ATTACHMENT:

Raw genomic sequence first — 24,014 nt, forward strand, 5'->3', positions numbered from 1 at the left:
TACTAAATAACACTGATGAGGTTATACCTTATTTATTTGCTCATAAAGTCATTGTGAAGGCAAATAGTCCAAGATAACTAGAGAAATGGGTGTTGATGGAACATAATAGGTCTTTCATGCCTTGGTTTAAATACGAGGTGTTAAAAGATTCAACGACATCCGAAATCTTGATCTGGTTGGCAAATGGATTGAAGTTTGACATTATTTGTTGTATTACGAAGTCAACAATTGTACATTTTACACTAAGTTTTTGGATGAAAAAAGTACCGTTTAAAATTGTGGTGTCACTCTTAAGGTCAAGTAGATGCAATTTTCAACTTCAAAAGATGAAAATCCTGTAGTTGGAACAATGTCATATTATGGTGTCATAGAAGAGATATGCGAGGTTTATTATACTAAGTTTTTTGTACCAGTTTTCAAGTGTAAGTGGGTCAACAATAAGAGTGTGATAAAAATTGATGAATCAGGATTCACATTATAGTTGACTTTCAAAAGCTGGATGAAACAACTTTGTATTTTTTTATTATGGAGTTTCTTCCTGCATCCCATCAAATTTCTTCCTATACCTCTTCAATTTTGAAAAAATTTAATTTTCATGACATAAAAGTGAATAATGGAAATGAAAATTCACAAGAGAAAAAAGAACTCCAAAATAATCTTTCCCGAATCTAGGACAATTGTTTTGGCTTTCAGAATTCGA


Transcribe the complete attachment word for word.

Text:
Raw genomic sequence first — 24,014 nt, forward strand, 5'->3', positions numbered from 1 at the left:
TACTAAATAACACTGATGAGGTTATACCTTATTTATTTGCTCATAAAGTCATTGTGAAGGCAAATAGTCCAAGATAACTAGAGAAATGGGTGTTGATGGAACATAATAGGTCTTTCATGCCTTGGTTTAAATACGAGGTGTTAAAAGATTCAACGACATCCGAAATCTTGATCTGGTTGGCAAATGGATTGAAGTTTGACATTATTTGTTGTATTACGAAGTCAACAATTGTACATTTTACACTAAGTTTTTGGATGAAAAAAGTACCGTTTAAAATTGTGGTGTCACTCTTAAGGTCAAGTAGATGCAATTTTCAACTTCAAAAGATGAAAATCCTGTAGTTGGAACAATGTCATATTATGGTGTCATAGAAGAGATATGCGAGGTTTATTATACTAAGTTTTTTGTACCAGTTTTCAAGTGTAAGTGGGTCAACAATAAGAGTGTGATAAAAATTGATGAATCAGGATTCACATTATAGTTGACTTTCAAAAGCTGGATGAAACAACTTTGTATTTTTTTATTATGGAGTTTCTTCCTGCATCCCATCAAATTTCTTCCTATACCTCTTCAATTTTGAAAAAATTTAATTTTCATGACATAAAAGTGAATAATGGAAATGAAAATTCACAAGAGAAAAAAGAACTCCAAAATAATCTTTCCCGAATCTAGGACAATTGTTTTGGCTTTCAGAATTCGA